Asking for a Friend: What's a Moderator of the Curia?

Recently the Archdiocese of Edmonton announced some new appointments at the senior leadership level, including Vicar General, Moderator of the Curia, Judicial Vicar, and Chancellor. Each of these positions is described in the Code of Canon Law, and each is appointed by the Archbishop to assist him in governance and/or administration of the archdiocese. However, the code does allow for variation in their particular duties, depending on the specific needs of a diocese. In this second of a series of articles on these people and what they do, we meet the Moderator of the Curia.

Rev. Adam Lech, Moderator of the Curia

The Latin word curia means “court.” Historically it referred to the Roman senate, and later was used to refer to the papal court. In contemporary times it came to mean all the people who work at the Vatican in service of the Holy Father -- the Roman Curia. The word curia is also commonly used in Italy and other European countries to describe the offices of a diocese or archdiocese.

The position of Moderator of the Curia was established in 1983, when the Code of Canon Law was revised. The Moderator is a priest appointed when the bishop sees the need for help in administering the diocese. (Can. 473 §2)

Father Adam Lech, a priest of 41 years, served as Chancellor of the Archdiocese for 5½ years before being appointed Moderator of the Curia in February 2018. Now he oversees the activities of the Pastoral and Administration Offices, or the local “curia.” These include the Chancellor, Office of Divine Worship, Office of Vocations, Office of the Permanent Diaconate, Pastoral and Parish Services Department, Temporal Services Department, and Human Resources Manager. (Not included are the Office of Canonical Services and Interdiocesan Tribunal, which come under the jurisdiction of the Judicial Vicar, but more on that later.) 

“The ordinary bishop gives as much responsibility to the moderator as needed,” says Father Adam. “For example, my responsibility will be different from the moderator in Toronto, where the diocese is about five times bigger.”

“In general, my job is assisting the bishop and acting on behalf of the bishop. In civil language, it would be COO, or Chief Operations Officer. Sometimes the Archbishop smiles and calls me Chief of Staff, like they have in the White House. I try as much as possible to delegate to those people who know much more than I do about specific things.”

Since Father Adam serves full-time in the Pastoral & Administration Offices building, he has also been given all the rights of Vicar General. That way, since Father Jim Corrigan, the Vicar General, has pastoral priorities in his parish, Father Adam can cover the day-to-day tasks such as signing documents, giving permissions, or acting on behalf of the Archbishop.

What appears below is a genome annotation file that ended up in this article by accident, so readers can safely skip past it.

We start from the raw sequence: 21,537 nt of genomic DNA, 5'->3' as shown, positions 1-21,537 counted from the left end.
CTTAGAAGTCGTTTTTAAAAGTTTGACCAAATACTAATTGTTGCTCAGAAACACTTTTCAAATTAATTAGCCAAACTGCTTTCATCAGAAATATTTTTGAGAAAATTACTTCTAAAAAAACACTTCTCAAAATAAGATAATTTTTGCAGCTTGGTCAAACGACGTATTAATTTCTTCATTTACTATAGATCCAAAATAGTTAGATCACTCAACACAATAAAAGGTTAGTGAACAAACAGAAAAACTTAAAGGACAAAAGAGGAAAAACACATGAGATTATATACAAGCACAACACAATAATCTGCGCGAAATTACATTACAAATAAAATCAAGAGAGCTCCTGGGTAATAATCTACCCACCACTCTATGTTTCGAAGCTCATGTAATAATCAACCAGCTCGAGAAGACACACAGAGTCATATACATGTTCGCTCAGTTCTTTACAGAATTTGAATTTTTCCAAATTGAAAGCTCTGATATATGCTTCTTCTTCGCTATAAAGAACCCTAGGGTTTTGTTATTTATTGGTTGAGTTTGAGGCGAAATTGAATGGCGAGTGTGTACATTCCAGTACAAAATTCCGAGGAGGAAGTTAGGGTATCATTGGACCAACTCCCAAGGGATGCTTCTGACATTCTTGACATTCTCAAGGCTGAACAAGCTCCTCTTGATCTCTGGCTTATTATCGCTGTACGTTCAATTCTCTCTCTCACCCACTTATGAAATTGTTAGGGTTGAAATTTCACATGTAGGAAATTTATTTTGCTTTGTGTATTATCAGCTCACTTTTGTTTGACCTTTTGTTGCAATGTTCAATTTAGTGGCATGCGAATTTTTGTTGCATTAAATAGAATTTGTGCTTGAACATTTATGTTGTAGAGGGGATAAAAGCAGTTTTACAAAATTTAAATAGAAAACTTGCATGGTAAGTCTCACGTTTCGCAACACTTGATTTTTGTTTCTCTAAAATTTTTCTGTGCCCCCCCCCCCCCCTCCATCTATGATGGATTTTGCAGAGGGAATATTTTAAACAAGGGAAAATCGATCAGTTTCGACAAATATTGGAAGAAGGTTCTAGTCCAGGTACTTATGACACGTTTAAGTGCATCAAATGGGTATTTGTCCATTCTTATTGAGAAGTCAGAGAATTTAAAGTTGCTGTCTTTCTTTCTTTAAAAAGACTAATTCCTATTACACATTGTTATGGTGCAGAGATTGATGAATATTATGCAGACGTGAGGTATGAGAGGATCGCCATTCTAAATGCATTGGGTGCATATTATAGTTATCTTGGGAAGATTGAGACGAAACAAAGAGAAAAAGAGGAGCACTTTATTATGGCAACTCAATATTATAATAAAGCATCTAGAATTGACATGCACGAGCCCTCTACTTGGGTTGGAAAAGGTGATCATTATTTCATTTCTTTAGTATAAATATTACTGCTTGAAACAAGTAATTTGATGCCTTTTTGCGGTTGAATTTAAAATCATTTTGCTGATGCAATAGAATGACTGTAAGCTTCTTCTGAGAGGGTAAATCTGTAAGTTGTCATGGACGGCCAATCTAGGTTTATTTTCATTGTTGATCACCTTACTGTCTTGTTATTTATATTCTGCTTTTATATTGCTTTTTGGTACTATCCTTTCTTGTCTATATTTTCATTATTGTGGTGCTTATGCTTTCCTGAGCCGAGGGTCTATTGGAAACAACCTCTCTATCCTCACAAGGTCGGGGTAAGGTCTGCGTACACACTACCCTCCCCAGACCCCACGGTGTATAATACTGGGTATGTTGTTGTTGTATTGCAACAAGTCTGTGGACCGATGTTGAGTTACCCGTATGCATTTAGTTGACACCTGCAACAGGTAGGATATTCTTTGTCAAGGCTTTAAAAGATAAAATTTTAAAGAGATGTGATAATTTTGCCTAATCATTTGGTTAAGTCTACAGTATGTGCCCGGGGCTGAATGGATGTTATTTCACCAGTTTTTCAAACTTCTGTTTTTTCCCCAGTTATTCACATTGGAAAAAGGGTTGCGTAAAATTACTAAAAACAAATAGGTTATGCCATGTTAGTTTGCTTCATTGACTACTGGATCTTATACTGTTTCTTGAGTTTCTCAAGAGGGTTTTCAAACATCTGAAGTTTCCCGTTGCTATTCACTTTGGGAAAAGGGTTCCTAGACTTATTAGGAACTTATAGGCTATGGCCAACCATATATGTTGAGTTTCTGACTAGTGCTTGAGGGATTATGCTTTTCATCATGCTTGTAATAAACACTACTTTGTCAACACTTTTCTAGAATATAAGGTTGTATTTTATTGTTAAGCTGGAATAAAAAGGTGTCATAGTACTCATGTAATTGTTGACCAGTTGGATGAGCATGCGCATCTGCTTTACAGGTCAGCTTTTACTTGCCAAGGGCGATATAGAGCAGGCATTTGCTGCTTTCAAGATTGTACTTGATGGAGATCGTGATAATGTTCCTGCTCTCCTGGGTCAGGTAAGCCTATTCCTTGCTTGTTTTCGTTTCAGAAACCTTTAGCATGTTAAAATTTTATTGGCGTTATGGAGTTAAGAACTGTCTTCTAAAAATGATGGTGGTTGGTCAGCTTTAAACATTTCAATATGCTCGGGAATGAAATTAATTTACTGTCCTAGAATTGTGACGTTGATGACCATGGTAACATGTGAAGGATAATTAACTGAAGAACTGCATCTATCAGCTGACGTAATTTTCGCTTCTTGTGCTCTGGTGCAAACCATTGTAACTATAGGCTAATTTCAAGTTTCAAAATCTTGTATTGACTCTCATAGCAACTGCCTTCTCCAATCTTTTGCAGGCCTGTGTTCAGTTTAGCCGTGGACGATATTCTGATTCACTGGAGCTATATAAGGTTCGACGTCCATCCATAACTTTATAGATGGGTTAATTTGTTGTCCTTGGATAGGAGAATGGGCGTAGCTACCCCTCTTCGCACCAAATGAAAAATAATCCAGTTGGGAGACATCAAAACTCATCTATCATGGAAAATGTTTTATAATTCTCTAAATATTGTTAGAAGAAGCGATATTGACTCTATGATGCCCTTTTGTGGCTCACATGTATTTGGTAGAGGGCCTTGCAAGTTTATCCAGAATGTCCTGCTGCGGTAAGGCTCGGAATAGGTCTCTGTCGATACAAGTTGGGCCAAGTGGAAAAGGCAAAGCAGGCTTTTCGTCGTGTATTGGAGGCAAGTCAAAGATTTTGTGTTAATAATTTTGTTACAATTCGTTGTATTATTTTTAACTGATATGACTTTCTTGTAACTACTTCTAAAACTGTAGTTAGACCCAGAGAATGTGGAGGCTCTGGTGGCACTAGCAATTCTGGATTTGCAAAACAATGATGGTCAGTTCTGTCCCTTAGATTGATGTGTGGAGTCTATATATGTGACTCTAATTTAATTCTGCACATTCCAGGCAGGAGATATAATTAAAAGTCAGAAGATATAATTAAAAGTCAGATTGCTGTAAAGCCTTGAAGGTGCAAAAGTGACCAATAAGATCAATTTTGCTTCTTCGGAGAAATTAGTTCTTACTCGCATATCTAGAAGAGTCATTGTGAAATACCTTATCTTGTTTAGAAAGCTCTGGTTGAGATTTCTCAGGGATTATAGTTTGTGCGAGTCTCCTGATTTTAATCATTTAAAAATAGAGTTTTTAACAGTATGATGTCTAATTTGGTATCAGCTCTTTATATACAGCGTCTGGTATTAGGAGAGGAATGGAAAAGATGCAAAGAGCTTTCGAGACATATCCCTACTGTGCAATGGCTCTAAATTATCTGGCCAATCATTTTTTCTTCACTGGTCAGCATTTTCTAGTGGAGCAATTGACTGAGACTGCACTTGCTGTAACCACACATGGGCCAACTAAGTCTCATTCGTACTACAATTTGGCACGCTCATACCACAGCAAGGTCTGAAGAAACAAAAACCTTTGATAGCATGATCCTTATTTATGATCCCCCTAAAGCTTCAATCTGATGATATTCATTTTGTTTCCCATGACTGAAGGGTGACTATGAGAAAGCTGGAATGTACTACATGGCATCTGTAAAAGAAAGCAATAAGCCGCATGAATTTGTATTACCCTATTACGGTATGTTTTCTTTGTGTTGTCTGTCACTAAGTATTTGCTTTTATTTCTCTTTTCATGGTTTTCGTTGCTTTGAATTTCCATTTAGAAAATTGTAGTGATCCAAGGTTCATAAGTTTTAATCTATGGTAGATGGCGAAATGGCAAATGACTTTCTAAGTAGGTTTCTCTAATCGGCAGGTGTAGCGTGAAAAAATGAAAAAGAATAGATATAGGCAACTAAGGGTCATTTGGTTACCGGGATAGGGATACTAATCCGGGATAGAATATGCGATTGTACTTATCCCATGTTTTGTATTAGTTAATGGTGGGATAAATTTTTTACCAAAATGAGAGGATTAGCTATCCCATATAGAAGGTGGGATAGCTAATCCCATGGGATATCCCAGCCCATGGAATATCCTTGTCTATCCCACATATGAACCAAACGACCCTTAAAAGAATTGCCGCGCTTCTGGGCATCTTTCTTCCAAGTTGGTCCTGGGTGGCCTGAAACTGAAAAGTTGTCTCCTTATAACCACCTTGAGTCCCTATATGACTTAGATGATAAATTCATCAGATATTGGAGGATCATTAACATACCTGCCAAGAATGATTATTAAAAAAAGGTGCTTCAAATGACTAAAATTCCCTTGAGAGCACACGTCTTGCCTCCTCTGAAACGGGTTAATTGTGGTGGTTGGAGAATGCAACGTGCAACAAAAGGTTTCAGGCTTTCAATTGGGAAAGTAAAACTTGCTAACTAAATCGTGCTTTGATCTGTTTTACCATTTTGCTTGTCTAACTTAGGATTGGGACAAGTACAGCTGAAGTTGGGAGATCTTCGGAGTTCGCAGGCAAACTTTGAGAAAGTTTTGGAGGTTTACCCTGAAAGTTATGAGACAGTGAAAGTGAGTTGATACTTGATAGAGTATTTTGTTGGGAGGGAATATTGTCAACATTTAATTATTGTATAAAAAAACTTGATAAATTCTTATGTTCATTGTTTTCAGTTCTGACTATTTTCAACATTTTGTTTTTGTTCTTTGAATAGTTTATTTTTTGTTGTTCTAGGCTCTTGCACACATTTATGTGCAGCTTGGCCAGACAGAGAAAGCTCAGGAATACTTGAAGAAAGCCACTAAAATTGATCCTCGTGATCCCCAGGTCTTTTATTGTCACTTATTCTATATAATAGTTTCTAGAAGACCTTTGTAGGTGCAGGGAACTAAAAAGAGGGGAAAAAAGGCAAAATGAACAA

Meetings also take up much of the Moderator’s time. He may represent the Archbishop at deanery meetings or any other meetings as required. He meets regularly with the Archbishop. As Moderator he also serves on the Episcopal Council, Presbyteral Council, Finance Committee, Project Review Committee, and Clergy Personnel Committee.

He concedes that he is still learning about the position of Moderator, since it didn’t exist back when he was ordained, and we’ve never had one who wasn’t a bishop. (The role was formerly filled by Auxiliary Bishop Greg Bittman when he was here.) So Father Adam spent the first few months learning more about the operations of the offices he now oversees.

One role that has carried over from his days as Chancellor relates to relations with priests. When priests have a question about an issue in the parish, or need advice, they continue to call on Father Adam. 

“Three-quarters of our priests are international, and they’re not immersed in our culture, so they often have questions and seek advice about handling various parish situations, schools, personnel, or ministry. So they need this support. I’ve met almost every one of them personally.”

“I also have the privilege to deal with complaints regarding priests, from parishes. The advantage is that I’m old, a priest for 41 years, so we can say that I’ve made many mistakes and learned many lessons, and I’ve had to deal with many of the same issues. So the trust comes from that experience, as well as my experience as chancellor.”

The Moderator also deals with questions from individual Catholics who call the Archbishop’s Office. Depending on the subject, he may delegate the response to the appropriate archdiocesan office, but he also answers questions on somewhat more exotic subjects such as miracles, visions, and exorcisms.

If it sounds like Father Adam has more work that he did before, he does. He still tries to help out in parishes on weekends or hearing confessions at schools, and does some hospital visits, but he just can’t spare the time to drive beyond the Greater Edmonton area. He says he has always been a person who liked to deal with things immediately, but it’s not always possible now.

“So this is learning for me as well, learning to prioritize what is important to do today and what can be done next week or what needs more consultation. It’s teaching me humility.”